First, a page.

Pod a piece of sushi heaven

Stephen Starr’s Pod restaurant in University City brings fine dining within the reach of students.

Whether you’re an Asian cuisine aficionado or someone looking for a Stephen Starr restaurant away from Center City, Pod is the place. The contemporary Asian-fusion restaurant by the notorious restaurateur offers an enjoyable dining experience in a futuristic setting.

But that isn’t the only thing dished out by Starr and his hip Pod employees – Pod, which is located at the center of University City, is a hub for college students looking for a good time.

Dan Trotter, a waiter who has worked at Pod for nine months, affirmed this fact.

“We get a lot of college students just being on the campus of Penn and Drexel,” Trotter said. “Otherwise, this is kind of a destination location just because it’s not around all the other bars and restaurants, which is good because it means that everybody who comes here really wanted to be here.”

Any college student would be hard-pressed to find a restaurant like Pod. Upon entry, patrons will be amazed by the trendiness of the all white décor – floors, walls, tables, chairs – and the blast of different colored lights, from blue to orange to green.

At Pod, sushi is served on an oval conveyor belt with colored plates. Chef Hugh Moran said it is among the things that make the restaurant unique (Kriston Bethel/TTN).

Next to the golden-orange bar is Lego land. The red massive, life-like Lego piece is a comfortable waiting area and even substitutes as a gathering place to eat and drink with friends as opposed to waiting for a table.

Pod’s trademarks, as to be expected, are the pods. The restaurant has three pod-dining areas for parties of six or more. There are buttons that control the lighting features in the pods. Each different-colored button changes the lighting inside the pod. The pods, although remarkable, are a bit obnoxious when you change any light color to bright blue — it’s blinding. Nevertheless, the disappointing thing about Pod is that there aren’t enough for everyone.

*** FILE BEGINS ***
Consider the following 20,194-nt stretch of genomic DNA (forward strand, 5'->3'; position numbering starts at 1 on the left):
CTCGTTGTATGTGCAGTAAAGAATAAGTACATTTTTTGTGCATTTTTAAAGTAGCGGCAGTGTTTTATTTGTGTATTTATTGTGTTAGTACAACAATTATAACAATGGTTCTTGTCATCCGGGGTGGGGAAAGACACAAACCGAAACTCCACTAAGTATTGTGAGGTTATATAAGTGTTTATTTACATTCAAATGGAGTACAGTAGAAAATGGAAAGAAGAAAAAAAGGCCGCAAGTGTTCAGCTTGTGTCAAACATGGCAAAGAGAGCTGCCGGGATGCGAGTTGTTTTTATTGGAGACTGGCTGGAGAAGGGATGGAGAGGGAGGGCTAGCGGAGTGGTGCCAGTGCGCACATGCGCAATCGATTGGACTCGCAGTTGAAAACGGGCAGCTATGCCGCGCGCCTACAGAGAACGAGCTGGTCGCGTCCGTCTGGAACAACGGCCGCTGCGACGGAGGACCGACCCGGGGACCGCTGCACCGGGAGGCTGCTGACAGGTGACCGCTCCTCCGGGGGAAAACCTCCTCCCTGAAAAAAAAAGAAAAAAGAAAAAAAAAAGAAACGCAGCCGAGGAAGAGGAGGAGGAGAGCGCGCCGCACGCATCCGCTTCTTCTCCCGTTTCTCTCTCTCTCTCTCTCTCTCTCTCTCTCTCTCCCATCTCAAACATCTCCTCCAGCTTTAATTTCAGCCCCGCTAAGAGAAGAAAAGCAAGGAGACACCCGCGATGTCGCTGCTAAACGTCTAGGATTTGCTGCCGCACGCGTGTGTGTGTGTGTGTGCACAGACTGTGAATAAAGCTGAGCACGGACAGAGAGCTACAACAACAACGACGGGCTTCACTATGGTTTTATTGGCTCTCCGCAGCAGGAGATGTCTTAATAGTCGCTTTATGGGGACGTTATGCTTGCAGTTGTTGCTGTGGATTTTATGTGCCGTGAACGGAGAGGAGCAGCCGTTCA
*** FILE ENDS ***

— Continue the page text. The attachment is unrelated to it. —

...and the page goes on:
The modish décor, along with the jazz and indie music, sets the perfect mood for the food.

The appetizers from Pod’s dim sum menu are good buys. The crispy chicken wings platter is a great dish for those looking for familiar-tasting morsels. Cooked with sweet chili sauce and Thai basil, the wings are tender and have a bittersweet kick any wing-lover would enjoy.

The shrimp dumplings are far from ordinary, offering a soft, mild taste not offered by the likes of the typical Asian take-out.

The single most important aspect of Pod is its sushi.

Many customers at Pod are students and faculty of Drexel University and the University of Pennsylvania (Kriston Bethel/TTN).

“One thing that makes Pod unique is that we have the modern Japanese food in the hot kitchen, and we have the sushi bar, which [fellow Starr restaurant] Morimoto has the same type of set up as well,” Pod chef Hugh Moran said.

The sushi bar, or Conveyor Sushi as it’s known, is a oval conveyor belt with colored plates of sushi circling at a glacial pace in front of the sushi bar. Depending on the color of the plate, the price range of the sushi on the conveyor belt is $2 to $6.

“The thing that makes us different is that we are at much more approachable price point than Morimoto is,” Moran said. “This is the kind of restaurant you can come to three to four days a week, whereas Morimoto is more of a special occasion-type concept with a much higher check average.”

Spicy tuna, tuna-avacado and the salmon cream cheese rolls are among the best sushi rolls at Pod. The spices in the spicy tuna roll were blended in such a way that is sure satisfy the taste buds.

Vegetarians will be more than thrilled with the inari roll, which is rice wrapped in tofu. The concept may seem bland, but diners will be surprised by the sweet taste of the tofu.

Speaking of desserts, the vanilla bean mousse is highly recommended. The bread pudding and chocolate mousse, caramelized with ginger bananas and avocado honey spread, is a more-than-pleasing blast of chocolate and vanilla and everything in between.

“At Pod, whether it’s our drinks, our meals or our desserts, we strive for the seven m’s from our guests — the mmmmmmm,” manager Stephen Yaeger said.

Temple students need not worry about Pod’s University City location. Starr’s contemporary Asian cuisine is worth any travel distance. Get hopping, start skipping and throw yourselves on that subway ride to sushi bliss.

Joshua Fernandez can be reached at josh.fernandez@temple.edu.

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